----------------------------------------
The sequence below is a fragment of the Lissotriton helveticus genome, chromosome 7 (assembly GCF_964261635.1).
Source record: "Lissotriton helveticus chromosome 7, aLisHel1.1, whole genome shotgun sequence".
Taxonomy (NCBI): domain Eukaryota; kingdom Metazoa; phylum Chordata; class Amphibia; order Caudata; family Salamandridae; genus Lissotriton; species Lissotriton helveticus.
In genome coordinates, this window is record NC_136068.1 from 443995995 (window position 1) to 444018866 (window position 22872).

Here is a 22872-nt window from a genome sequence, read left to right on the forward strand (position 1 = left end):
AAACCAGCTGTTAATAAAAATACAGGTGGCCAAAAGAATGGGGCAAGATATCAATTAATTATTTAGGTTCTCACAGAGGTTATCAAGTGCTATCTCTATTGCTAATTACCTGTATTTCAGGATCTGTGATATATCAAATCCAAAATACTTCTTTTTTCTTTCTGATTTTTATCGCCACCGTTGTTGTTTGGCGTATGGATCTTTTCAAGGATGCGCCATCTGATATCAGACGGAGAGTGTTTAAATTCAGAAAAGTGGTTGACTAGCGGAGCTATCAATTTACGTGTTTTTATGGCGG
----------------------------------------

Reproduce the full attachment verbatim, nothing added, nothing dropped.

The sequence below is a fragment of the Lissotriton helveticus genome, chromosome 7 (assembly GCF_964261635.1).
Source record: "Lissotriton helveticus chromosome 7, aLisHel1.1, whole genome shotgun sequence".
Taxonomy (NCBI): domain Eukaryota; kingdom Metazoa; phylum Chordata; class Amphibia; order Caudata; family Salamandridae; genus Lissotriton; species Lissotriton helveticus.
In genome coordinates, this window is record NC_136068.1 from 443995995 (window position 1) to 444018866 (window position 22872).

Here is a 22872-nt window from a genome sequence, read left to right on the forward strand (position 1 = left end):
AAACCAGCTGTTAATAAAAATACAGGTGGCCAAAAGAATGGGGCAAGATATCAATTAATTATTTAGGTTCTCACAGAGGTTATCAAGTGCTATCTCTATTGCTAATTACCTGTATTTCAGGATCTGTGATATATCAAATCCAAAATACTTCTTTTTTCTTTCTGATTTTTATCGCCACCGTTGTTGTTTGGCGTATGGATCTTTTCAAGGATGCGCCATCTGATATCAGACGGAGAGTGTTTAAATTCAGAAAAGTGGTTGACTAGCGGAGCTATCAATTTACGTGTTTTTATGGCGG